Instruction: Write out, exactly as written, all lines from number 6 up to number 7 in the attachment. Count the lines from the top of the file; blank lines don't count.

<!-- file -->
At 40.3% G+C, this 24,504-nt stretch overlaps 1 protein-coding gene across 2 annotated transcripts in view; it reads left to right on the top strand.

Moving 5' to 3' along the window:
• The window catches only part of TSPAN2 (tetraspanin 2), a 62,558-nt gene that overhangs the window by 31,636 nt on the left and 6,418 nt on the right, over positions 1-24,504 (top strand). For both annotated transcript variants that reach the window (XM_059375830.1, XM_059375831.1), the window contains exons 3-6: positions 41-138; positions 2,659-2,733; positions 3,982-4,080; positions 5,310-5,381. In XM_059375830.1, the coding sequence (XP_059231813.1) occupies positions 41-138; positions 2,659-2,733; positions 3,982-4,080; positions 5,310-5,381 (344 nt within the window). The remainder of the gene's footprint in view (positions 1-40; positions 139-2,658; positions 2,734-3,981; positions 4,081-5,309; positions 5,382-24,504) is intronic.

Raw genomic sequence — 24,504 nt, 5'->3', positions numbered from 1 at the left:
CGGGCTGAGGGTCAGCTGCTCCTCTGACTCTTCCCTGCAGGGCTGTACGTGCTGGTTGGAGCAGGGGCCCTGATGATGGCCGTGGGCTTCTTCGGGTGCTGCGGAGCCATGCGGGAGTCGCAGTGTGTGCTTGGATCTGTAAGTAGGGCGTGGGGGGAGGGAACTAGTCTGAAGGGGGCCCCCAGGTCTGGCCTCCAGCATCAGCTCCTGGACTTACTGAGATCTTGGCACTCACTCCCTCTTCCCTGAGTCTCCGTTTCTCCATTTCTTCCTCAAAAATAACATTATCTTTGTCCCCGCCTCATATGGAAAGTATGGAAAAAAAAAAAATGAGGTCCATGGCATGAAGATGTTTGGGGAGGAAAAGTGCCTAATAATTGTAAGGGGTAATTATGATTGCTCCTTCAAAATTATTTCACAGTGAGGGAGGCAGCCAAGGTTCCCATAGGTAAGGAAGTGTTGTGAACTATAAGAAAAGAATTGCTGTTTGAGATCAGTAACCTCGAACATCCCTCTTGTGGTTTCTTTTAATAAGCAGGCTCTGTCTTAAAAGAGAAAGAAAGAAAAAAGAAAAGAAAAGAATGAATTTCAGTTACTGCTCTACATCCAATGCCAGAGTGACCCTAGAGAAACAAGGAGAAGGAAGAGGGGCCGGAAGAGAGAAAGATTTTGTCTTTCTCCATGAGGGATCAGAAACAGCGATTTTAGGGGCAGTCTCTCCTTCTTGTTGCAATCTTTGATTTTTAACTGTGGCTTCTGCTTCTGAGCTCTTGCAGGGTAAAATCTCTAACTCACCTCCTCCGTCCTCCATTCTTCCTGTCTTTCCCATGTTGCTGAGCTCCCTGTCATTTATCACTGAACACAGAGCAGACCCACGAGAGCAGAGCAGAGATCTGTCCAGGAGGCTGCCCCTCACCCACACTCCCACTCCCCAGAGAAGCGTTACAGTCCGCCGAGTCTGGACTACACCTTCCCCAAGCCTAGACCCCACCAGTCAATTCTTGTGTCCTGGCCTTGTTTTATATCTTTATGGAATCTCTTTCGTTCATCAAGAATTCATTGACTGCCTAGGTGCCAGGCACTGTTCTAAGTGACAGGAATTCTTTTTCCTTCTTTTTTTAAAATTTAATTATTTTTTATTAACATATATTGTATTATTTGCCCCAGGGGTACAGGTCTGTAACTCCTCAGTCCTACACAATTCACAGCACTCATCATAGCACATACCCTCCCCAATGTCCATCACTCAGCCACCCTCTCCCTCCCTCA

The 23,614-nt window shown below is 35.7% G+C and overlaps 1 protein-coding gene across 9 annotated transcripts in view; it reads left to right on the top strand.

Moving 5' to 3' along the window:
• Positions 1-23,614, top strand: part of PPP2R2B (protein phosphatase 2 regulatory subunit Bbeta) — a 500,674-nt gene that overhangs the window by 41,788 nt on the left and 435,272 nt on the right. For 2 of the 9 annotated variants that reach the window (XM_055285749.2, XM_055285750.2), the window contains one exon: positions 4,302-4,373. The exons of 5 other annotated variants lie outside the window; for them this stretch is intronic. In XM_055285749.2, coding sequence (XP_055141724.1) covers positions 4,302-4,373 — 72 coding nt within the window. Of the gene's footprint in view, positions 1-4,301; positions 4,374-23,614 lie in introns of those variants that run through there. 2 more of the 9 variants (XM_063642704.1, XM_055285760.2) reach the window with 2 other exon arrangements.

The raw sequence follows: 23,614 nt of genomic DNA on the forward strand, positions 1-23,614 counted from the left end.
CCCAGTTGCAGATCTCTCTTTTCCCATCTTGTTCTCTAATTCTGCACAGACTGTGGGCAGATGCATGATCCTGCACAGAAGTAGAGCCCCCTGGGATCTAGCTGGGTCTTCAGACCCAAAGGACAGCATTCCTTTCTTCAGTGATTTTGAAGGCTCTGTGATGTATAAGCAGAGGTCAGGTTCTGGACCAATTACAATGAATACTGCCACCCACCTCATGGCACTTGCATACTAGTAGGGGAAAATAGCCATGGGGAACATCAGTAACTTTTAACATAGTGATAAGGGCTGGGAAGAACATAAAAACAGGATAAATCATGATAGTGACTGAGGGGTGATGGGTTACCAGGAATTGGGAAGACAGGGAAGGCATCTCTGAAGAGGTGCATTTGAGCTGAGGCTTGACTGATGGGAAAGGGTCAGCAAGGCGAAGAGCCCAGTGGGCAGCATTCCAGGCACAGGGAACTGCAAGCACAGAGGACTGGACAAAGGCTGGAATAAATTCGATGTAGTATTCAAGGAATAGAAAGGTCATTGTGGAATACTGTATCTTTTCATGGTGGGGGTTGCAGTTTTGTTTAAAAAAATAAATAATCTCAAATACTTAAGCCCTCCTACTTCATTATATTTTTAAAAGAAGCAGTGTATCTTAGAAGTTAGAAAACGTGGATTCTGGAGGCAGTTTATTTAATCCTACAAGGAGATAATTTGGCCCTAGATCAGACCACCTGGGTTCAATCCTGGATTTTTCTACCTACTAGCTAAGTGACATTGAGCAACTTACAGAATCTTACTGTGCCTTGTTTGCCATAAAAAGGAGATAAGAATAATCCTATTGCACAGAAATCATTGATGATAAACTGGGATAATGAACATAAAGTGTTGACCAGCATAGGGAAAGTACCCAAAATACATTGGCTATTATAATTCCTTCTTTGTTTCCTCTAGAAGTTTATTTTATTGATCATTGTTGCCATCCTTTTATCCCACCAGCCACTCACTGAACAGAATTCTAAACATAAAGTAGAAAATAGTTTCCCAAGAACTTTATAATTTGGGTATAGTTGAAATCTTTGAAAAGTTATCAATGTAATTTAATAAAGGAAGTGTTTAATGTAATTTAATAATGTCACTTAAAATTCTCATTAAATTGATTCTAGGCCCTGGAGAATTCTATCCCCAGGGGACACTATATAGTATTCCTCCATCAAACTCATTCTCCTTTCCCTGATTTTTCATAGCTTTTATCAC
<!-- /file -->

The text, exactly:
The 23,614-nt window shown below is 35.7% G+C and overlaps 1 protein-coding gene across 9 annotated transcripts in view; it reads left to right on the top strand.

Moving 5' to 3' along the window: